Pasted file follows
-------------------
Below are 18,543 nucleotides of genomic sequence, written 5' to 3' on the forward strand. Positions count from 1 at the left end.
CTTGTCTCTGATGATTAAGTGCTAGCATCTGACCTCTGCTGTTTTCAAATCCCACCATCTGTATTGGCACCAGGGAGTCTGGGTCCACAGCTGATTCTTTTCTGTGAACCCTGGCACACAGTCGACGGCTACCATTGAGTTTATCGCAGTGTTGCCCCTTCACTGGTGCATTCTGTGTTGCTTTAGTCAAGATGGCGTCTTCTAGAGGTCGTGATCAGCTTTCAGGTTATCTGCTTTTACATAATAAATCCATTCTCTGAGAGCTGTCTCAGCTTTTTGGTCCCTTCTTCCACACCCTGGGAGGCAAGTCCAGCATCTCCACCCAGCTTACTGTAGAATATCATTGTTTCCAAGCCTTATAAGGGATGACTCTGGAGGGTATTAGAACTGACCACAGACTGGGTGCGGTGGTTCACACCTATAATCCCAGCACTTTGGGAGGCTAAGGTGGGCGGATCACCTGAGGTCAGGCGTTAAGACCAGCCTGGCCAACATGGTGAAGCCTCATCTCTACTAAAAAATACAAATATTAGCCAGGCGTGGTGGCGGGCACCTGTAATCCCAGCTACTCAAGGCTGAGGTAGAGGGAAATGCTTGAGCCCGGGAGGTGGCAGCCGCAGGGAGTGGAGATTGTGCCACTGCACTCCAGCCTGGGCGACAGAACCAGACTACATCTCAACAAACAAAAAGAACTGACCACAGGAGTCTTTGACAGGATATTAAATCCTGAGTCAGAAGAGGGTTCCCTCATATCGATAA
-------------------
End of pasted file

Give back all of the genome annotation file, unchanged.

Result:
Below are 18,543 nucleotides of genomic sequence, written 5' to 3' on the forward strand. Positions count from 1 at the left end.
CTTGTCTCTGATGATTAAGTGCTAGCATCTGACCTCTGCTGTTTTCAAATCCCACCATCTGTATTGGCACCAGGGAGTCTGGGTCCACAGCTGATTCTTTTCTGTGAACCCTGGCACACAGTCGACGGCTACCATTGAGTTTATCGCAGTGTTGCCCCTTCACTGGTGCATTCTGTGTTGCTTTAGTCAAGATGGCGTCTTCTAGAGGTCGTGATCAGCTTTCAGGTTATCTGCTTTTACATAATAAATCCATTCTCTGAGAGCTGTCTCAGCTTTTTGGTCCCTTCTTCCACACCCTGGGAGGCAAGTCCAGCATCTCCACCCAGCTTACTGTAGAATATCATTGTTTCCAAGCCTTATAAGGGATGACTCTGGAGGGTATTAGAACTGACCACAGACTGGGTGCGGTGGTTCACACCTATAATCCCAGCACTTTGGGAGGCTAAGGTGGGCGGATCACCTGAGGTCAGGCGTTAAGACCAGCCTGGCCAACATGGTGAAGCCTCATCTCTACTAAAAAATACAAATATTAGCCAGGCGTGGTGGCGGGCACCTGTAATCCCAGCTACTCAAGGCTGAGGTAGAGGGAAATGCTTGAGCCCGGGAGGTGGCAGCCGCAGGGAGTGGAGATTGTGCCACTGCACTCCAGCCTGGGCGACAGAACCAGACTACATCTCAACAAACAAAAAGAACTGACCACAGGAGTCTTTGACAGGATATTAAATCCTGAGTCAGAAGAGGGTTCCCTCATATCGATAA